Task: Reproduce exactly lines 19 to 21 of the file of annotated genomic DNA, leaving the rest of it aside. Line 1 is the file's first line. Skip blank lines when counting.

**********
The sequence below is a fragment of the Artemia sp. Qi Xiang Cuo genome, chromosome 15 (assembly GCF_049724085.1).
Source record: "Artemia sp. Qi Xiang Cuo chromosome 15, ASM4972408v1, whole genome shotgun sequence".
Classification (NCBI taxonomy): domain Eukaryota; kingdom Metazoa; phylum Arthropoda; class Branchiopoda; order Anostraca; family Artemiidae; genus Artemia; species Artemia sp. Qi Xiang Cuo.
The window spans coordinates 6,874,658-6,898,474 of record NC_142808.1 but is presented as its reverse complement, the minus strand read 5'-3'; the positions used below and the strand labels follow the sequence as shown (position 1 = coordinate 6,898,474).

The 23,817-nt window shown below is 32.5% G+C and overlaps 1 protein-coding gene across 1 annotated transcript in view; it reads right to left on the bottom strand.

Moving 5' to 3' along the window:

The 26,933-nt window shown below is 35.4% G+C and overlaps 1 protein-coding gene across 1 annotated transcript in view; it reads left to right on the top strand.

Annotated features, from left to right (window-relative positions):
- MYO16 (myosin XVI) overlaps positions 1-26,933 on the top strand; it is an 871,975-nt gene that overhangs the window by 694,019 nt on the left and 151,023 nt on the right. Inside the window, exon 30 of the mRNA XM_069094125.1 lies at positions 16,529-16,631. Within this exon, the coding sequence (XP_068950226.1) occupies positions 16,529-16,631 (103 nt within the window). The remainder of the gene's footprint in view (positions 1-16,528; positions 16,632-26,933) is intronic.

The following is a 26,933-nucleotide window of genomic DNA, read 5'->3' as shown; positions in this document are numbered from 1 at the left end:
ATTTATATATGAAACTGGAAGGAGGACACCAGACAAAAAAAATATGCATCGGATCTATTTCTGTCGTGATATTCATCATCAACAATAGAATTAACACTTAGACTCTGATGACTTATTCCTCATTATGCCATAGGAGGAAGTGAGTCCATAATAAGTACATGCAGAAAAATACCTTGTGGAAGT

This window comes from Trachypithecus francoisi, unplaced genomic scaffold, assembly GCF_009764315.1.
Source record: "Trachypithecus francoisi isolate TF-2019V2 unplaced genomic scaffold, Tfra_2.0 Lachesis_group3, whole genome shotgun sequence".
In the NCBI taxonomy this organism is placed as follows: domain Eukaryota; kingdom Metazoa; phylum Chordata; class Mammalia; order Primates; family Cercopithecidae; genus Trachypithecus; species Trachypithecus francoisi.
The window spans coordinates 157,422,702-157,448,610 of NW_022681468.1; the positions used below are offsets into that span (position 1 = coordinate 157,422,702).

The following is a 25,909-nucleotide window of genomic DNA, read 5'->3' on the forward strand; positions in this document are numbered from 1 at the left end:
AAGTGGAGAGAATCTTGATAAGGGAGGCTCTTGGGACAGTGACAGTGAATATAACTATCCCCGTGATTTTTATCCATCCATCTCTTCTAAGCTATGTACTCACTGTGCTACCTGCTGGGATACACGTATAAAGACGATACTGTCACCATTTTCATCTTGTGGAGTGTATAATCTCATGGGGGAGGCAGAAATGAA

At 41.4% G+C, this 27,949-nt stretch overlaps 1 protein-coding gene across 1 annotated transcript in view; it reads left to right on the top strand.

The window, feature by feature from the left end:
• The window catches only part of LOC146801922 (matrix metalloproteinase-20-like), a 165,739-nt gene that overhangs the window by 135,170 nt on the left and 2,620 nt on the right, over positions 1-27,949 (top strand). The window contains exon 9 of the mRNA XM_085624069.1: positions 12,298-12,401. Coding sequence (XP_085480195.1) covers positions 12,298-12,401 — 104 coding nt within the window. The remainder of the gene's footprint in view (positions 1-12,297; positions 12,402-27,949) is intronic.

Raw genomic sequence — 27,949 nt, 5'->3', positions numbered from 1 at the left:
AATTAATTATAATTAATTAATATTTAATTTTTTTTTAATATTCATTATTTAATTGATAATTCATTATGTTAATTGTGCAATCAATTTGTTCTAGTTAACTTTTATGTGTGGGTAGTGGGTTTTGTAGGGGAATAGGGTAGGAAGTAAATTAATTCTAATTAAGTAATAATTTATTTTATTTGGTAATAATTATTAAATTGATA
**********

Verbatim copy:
The window, feature by feature from the left end:
• The window catches only part of LOC146801922 (matrix metalloproteinase-20-like), a 165,739-nt gene that overhangs the window by 135,170 nt on the left and 2,620 nt on the right, over positions 1-27,949 (top strand). The window contains exon 9 of the mRNA XM_085624069.1: positions 12,298-12,401. Coding sequence (XP_085480195.1) covers positions 12,298-12,401 — 104 coding nt within the window. The remainder of the gene's footprint in view (positions 1-12,297; positions 12,402-27,949) is intronic.

Raw genomic sequence — 27,949 nt, 5'->3', positions numbered from 1 at the left: